variable’s value (i.e. the variable in the row) is observed and second (or column) variable is missing. The matrix **mr** is just the opposite of **rm**.

## Missing Data Visualization

The VIM package in R can be used visualize missing data using several types of plots. We will demonstrate a few VIM package functions.

The ** marginplot ** function below will plot both the complete and incomplete observations for the variables specified. Here we will plot the
available values for ** y1 ** and ** y4 **.

## Margin plot of y1 and y4 marginplot(anscombe[c(5, 8)], col = c("blue", "red", "orange"))

The plot above allows you to examine the pattern and distribution of complete and incomplete observations. The blue dots represent individuals that have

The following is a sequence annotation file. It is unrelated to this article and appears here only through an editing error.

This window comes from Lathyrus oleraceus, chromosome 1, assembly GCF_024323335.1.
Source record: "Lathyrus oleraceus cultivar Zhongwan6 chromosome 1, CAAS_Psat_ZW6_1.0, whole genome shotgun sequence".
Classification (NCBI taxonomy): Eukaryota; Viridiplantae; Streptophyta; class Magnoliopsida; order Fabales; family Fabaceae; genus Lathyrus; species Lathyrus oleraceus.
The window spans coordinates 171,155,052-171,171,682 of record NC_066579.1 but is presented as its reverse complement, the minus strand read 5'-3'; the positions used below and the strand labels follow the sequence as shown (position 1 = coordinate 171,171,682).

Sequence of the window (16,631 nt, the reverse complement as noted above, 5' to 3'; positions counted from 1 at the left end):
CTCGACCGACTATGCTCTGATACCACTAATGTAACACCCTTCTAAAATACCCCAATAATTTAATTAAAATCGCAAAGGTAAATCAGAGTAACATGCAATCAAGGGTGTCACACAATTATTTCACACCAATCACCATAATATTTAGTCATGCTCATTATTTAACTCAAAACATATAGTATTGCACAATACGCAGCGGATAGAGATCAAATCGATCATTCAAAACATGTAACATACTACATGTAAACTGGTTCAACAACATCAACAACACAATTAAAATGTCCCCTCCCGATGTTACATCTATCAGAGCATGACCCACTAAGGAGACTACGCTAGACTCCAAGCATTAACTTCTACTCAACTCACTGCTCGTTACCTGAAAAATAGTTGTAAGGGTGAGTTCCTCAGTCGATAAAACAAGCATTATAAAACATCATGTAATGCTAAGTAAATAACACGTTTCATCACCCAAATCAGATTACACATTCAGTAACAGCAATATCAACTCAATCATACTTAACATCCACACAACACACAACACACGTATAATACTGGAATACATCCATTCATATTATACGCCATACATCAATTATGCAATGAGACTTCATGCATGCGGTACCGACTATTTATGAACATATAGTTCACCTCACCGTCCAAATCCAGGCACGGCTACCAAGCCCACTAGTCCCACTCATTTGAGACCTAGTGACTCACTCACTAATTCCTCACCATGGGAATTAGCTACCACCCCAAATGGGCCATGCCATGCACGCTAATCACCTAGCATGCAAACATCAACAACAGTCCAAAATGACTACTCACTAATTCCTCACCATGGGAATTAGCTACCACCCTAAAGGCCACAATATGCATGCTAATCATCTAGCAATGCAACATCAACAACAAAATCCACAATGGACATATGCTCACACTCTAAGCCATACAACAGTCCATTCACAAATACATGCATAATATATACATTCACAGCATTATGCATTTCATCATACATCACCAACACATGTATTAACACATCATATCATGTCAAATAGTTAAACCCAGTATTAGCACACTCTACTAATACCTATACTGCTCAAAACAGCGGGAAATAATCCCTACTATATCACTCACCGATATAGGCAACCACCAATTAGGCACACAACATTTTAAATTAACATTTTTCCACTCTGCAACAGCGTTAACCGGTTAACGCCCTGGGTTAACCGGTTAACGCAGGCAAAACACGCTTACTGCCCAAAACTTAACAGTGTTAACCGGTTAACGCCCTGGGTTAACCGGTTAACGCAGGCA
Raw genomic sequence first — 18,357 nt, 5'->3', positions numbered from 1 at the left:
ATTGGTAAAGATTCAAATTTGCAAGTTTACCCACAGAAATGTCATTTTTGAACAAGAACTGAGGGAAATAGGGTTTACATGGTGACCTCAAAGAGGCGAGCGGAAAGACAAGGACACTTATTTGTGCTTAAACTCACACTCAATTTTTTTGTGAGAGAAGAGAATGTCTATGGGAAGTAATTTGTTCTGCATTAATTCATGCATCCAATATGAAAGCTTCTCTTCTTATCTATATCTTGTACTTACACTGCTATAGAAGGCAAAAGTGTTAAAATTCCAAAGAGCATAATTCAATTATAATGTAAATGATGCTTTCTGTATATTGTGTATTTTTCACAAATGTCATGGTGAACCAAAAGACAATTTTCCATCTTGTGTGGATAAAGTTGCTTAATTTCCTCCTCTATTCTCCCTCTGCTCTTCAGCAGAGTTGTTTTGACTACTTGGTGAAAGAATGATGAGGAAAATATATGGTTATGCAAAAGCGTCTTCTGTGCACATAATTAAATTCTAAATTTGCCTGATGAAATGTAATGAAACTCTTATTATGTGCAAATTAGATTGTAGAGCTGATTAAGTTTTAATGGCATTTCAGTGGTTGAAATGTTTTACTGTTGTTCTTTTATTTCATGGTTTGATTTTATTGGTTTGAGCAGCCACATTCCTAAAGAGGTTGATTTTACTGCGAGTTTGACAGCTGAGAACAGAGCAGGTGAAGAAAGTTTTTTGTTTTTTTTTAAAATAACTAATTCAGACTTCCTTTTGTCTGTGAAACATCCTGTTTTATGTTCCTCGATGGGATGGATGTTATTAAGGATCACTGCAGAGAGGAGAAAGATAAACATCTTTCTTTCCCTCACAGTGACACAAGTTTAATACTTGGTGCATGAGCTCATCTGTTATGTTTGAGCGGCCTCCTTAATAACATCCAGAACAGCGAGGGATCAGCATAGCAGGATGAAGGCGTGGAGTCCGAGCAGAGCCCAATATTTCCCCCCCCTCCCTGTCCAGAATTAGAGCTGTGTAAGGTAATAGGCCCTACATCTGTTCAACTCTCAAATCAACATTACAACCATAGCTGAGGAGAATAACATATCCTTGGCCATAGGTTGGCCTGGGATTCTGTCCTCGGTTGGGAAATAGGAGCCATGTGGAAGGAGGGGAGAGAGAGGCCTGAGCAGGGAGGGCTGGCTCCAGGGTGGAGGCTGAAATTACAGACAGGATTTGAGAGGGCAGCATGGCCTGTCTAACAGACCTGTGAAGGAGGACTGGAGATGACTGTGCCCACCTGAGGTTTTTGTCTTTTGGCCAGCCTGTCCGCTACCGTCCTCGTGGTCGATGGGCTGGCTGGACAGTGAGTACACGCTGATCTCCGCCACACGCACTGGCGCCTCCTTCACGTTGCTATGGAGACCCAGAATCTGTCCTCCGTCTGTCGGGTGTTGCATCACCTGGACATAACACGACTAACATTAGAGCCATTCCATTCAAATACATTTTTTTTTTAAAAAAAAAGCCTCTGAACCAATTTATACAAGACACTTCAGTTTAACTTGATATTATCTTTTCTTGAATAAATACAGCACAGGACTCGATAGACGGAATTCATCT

observed values for both ** y1 ** and ** y4 **. The blue boxes located on the left and bottom margins are box plots of the
non-missing values for each variable.

The red dots represent individuals that have missing values for either ** y1 ** but observed for ** y4 ** (left margin) or missing values for ** y4 ** but observed for ** y1 ** (bottom margin).
The red boxes located on the left and bottom margins are box plots representing of the marginal distributions of these observed values.

Under the Missing Completely at Random (MCAR) assumption the red and blue box plots should be identical.

The ** pbox ** function below wil plot the marginal distribution of a variable within levels or categories of another variable.